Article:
India and China have been considered political and economic rivals since the first days of their statehood. But the true relationship between the two countries is a great deal more complex.  The proof of this is that there have been three visits by top members of the two governments to each others’ capitals in the past twelve months.  Indian prime minister Narendra Modi’s two-day visit to China on May 14-15 will be the fourth.

The India –China relationship has revolved for the past two decades around three main issues – attempts to settle the long standing Himalayan border dispute; a desire to cooperate with each other on key international issues, and the immense potential that each country senses for trade and investment with the other.

But there is a fourth issue that is slowly gaining salience in the relationship.  This is a race to exploit the abundant water resources of the Yarlung-Tsangpo/Brahmaputra river basin. Beijing attaches primacy to the first, India to the third. But progress on both fronts is bedevilled by their inability to put the second to rest. Competition over the Brahmaputra waters is likely to make the border dispute less tractable.

Raising the level of strategic cooperation with India at a time when the international order is verging on chaos comes first on China’s list of priorities. China’s president Xi Jinping has made no secret of his belief that the two countries need to cooperate closely on strategic issues to restore some semblance of order once more.

Border disputes overshadow progress

But the possibility of a wider strategic dialogue and real progress in resolving the border issue was sabotaged when Chinese troops surrounded an Indian outpost at Chumar in eastern Ladakh days before Xi was to arrive in India in September 2014. The confrontation overshadowed all the talks he held with Modi, and was ended only after he issued a stern reprimand to the PLA military command two days after returning from India.

Today, on the eve of Modi’s visit, Chinese spokespersons are making no secret of their hope that the two countries will be able to make real progress in resolving the border dispute, in order to pave the way for strategic cooperation on international issues. They have repeatedly depicted Mr Modi as ‘a strong man’ and ‘reformer-in-chief’, who can take ‘strong decisions’.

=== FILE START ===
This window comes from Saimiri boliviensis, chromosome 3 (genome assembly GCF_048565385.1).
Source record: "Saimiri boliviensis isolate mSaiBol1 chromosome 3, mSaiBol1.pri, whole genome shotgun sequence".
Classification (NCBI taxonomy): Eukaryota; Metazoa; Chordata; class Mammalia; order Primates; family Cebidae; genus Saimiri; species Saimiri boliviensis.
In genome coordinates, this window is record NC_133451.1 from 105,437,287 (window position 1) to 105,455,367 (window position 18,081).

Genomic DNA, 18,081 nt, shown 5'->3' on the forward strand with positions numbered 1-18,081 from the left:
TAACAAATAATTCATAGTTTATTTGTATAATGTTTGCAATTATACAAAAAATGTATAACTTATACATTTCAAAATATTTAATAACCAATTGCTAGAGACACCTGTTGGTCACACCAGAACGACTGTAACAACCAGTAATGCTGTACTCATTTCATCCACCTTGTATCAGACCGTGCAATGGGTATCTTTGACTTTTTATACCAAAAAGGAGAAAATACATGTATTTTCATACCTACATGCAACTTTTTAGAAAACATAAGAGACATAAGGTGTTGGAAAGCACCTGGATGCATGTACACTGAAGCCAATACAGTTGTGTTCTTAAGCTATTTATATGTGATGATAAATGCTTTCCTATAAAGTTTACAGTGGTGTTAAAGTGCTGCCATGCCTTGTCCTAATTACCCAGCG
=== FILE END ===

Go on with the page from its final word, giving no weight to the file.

Huang Xilian, deputy director-general of Asian affairs in the Chinese foreign ministry, told Shastri Ramachandran, a senior Indian journalist, that prospects for settling the border issue “are good so long as the two leaders show(ed) strong political will”.

There have been no statements by Indian officials on what Modi hopes to achieve during his visit to Beijing, but the possibility of a breakthrough on the border dispute has been clouded by the growing disenchantment within India with the performance of his government during the year that it has been in power.

The main cause is his failure to revive the Indian economy. Agricultural growth is averaging 2%  and industrial growth is stuck at just 2.8%, only a shade higher than what it has recorded during the previous three years. Investment is at a standstill because the government has not been able to remove either of the two hurdles to growth that brought  the previous government down—prohibitively high  rates of interest, and a total inability to free land needed for development projects. The two together have ensured that India’s infrastructure bottlenecks to growth have continued to tighten.

Modi is banking upon foreign investment to fill the void in infrastructure investment. During Xi’s visit Modi invited China to invest in creating a high speed train system, the creation of ‘smart’ cities and renewable energy projects. Xi committed China to investing US$20 billion if India is able to remove a variety of legal hurdles, such as to the use of Chinese labour, from its statute books.

Chinese investment in Indian renewables

Solar energy tops the list of possible investments.  India has set aside 35,000 km2 of land in the Thar desert in Rajasthan to set up a gigantic solar park and has a US$160 billion project to set up 100 GW of solar power generating capacity by 2022. China now accounts for seven of the ten largest solar panel manufacturers in the world.

But India’s domestic economic weakness could prove a roadblock here also. As Xie Jian, president of JA holdings, China’s largest solar manufacturer, remarked in January this year, “India has a big financing problem because its local interest rates are very expensive” and foreign exchange rates fluctuate widely.

If Modi is able to re-ignite economic growth in the near future, India will become an attractive investment destination for Chinese investors. Modi’s many procedural reforms of the past year have speeded up decision making. These will almost certainly push returns still higher.

Should a large part of this go into solar energy, it would lift the pressure the Indian government is under to build large hydro projects in Arunachal Pradesh. China may then also begin to have second thoughts on tearing apart the earth’s crust in this seismically dangerous area.

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